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• Teppei thinks back to Daichi’s definition of a father. As a result, he adamantly believes that he doesn’t have one. I can’t say I blame him. I, too, would agree that a father is more than just a gene donor. Still, confusion arises when Eiji willingly dives in front of a bullet for Teppei’s sake. Certainly, Eiji hasn’t acted like a father for a vast majority of Teppei’s life, but the guy did just protect the kid just now. Is that a fatherly action? Sure seems like it. Of course, one action doesn’t change everything, but it’s a start, right? Actions are what matter, right?

• It doesn’t help when Eiji says, “Do as your father says.” Teppei freezes because he doesn’t know whether or not to conform to expectations. You’re supposed to listen to your elders, especially your parents, but this man has not been a father figure to Teppei whatsoever. Eiji has only just now started being one. Again, actions are what matter, right?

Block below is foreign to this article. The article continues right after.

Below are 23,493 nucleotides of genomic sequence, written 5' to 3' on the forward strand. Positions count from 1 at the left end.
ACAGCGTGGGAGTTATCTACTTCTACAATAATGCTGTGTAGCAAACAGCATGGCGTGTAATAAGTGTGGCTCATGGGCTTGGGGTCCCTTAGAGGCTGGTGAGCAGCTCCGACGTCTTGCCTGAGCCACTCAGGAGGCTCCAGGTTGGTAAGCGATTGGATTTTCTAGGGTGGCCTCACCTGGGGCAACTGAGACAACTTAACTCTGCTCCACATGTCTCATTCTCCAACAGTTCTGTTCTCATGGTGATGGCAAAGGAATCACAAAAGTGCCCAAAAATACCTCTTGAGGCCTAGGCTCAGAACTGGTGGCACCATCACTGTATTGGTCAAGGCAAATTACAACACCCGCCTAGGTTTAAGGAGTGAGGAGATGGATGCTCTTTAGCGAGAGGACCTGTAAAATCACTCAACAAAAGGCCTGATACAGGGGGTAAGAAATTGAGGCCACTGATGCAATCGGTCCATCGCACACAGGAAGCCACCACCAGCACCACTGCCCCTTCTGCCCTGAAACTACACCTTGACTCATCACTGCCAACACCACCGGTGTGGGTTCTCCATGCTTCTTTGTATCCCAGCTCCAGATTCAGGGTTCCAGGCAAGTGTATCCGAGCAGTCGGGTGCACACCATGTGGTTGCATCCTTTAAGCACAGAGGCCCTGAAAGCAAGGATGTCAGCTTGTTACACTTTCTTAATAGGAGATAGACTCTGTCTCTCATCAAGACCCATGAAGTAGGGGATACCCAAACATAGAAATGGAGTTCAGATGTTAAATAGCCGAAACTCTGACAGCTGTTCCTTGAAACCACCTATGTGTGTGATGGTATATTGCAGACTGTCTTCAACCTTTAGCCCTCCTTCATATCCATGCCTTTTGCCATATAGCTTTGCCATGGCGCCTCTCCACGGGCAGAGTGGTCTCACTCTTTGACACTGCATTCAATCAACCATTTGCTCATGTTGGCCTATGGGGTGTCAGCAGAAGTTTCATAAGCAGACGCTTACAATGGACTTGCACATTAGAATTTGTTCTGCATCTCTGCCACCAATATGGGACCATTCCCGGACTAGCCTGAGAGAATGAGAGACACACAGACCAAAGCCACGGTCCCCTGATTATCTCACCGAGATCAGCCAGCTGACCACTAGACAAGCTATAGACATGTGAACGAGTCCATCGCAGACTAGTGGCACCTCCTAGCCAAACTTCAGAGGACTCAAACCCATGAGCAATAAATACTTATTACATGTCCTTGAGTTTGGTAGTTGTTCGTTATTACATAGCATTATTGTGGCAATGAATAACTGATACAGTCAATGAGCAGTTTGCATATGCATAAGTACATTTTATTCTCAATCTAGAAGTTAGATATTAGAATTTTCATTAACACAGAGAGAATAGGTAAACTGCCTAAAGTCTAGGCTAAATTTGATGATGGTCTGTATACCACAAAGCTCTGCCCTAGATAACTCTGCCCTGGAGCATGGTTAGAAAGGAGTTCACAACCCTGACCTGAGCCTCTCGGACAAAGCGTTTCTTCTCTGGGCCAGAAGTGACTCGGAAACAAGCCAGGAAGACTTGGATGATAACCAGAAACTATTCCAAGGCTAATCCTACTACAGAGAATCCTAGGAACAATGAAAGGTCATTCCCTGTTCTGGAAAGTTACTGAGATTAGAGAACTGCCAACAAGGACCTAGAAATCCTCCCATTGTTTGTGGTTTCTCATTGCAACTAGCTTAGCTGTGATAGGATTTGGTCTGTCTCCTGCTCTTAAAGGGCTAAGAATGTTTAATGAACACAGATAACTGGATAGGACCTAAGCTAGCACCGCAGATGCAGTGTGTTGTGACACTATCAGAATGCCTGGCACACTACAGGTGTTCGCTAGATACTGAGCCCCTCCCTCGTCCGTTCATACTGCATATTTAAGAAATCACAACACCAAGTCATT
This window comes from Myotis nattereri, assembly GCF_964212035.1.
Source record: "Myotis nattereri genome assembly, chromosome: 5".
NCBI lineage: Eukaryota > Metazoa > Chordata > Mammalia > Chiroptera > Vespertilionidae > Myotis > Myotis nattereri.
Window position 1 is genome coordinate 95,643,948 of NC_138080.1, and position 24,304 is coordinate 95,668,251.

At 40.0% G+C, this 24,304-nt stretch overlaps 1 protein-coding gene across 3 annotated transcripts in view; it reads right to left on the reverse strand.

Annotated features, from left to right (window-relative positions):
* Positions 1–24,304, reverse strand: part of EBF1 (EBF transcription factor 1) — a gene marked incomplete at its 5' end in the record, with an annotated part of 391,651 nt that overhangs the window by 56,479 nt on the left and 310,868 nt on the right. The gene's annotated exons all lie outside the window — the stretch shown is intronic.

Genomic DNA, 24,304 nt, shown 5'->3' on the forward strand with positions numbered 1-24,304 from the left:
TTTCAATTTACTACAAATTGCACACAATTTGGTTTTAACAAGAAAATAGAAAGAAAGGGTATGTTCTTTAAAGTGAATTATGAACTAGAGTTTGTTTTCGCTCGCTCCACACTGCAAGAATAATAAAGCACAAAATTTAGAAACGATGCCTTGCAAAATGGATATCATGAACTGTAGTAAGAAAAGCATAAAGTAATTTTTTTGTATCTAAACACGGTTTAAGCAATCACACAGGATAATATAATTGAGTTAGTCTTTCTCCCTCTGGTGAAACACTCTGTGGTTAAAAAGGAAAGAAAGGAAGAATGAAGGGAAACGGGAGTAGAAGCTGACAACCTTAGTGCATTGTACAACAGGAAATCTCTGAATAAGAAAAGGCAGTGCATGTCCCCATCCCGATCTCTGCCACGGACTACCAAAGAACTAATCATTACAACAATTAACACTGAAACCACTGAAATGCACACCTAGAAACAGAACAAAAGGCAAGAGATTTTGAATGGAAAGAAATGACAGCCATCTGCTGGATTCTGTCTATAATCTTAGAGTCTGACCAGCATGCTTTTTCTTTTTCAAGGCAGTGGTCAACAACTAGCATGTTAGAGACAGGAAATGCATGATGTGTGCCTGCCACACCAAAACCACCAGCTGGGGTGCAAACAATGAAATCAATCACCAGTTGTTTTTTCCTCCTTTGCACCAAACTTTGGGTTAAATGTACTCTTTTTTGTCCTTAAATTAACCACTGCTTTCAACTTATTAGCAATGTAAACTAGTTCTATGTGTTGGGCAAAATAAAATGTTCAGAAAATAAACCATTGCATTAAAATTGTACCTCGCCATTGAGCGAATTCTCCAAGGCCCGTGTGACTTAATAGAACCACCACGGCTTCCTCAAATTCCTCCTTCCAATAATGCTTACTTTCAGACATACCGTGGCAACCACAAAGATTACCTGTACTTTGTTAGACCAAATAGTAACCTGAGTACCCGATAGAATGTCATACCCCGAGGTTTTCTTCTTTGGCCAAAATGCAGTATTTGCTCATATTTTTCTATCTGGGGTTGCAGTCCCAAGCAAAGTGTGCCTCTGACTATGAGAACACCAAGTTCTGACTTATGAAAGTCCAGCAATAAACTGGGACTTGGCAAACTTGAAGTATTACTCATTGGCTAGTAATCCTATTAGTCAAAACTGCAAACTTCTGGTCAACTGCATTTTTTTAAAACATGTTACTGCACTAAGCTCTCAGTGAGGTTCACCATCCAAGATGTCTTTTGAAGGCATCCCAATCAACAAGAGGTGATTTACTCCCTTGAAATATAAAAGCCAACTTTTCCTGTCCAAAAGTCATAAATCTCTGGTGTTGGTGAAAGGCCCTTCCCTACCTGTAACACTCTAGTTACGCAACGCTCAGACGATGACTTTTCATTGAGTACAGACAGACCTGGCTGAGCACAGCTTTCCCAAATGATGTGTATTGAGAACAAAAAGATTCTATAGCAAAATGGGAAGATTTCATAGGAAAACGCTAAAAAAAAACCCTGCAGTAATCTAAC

• When an explosion occurs on one of the bulkheads, the anime cuts back to the bridge where Tsubaki and her two operators are still located. What do they do all day? Just stay there on the bridge doing, uh, whatever it is that they do for eight work hours (I assume) a day? In any case, it seems as though Tsubaki has not suspected a thing. I guess Akari is just a bad actress to the audience.

• Teppei eventually tells Eiji to stop referring to himself as a father. The frustration within the kid is not born entirely from Eiji’s apparent lack of involvement in his life, however. Rather, a large part of Teppei’s doubts are fueled by his status as a member of the Kiltgang. For this episode, we’ve thus come full circle. The strained relationship between Teppei and his Eiji is just a microcosm for the crisis of identity raging within him. Still, the conclusions Teppei comes to is rather odd. After all, Teppei feels that he’ll inevitably change as a person and become an enemy to his friends regardless of his current actions. Following that logic, shouldn’t he also acknowledge that Eiji is his father regardless of Eiji’s inaction? Well, that’s why this is just the fifth episode. Teppei’s conflict is far from being resolved.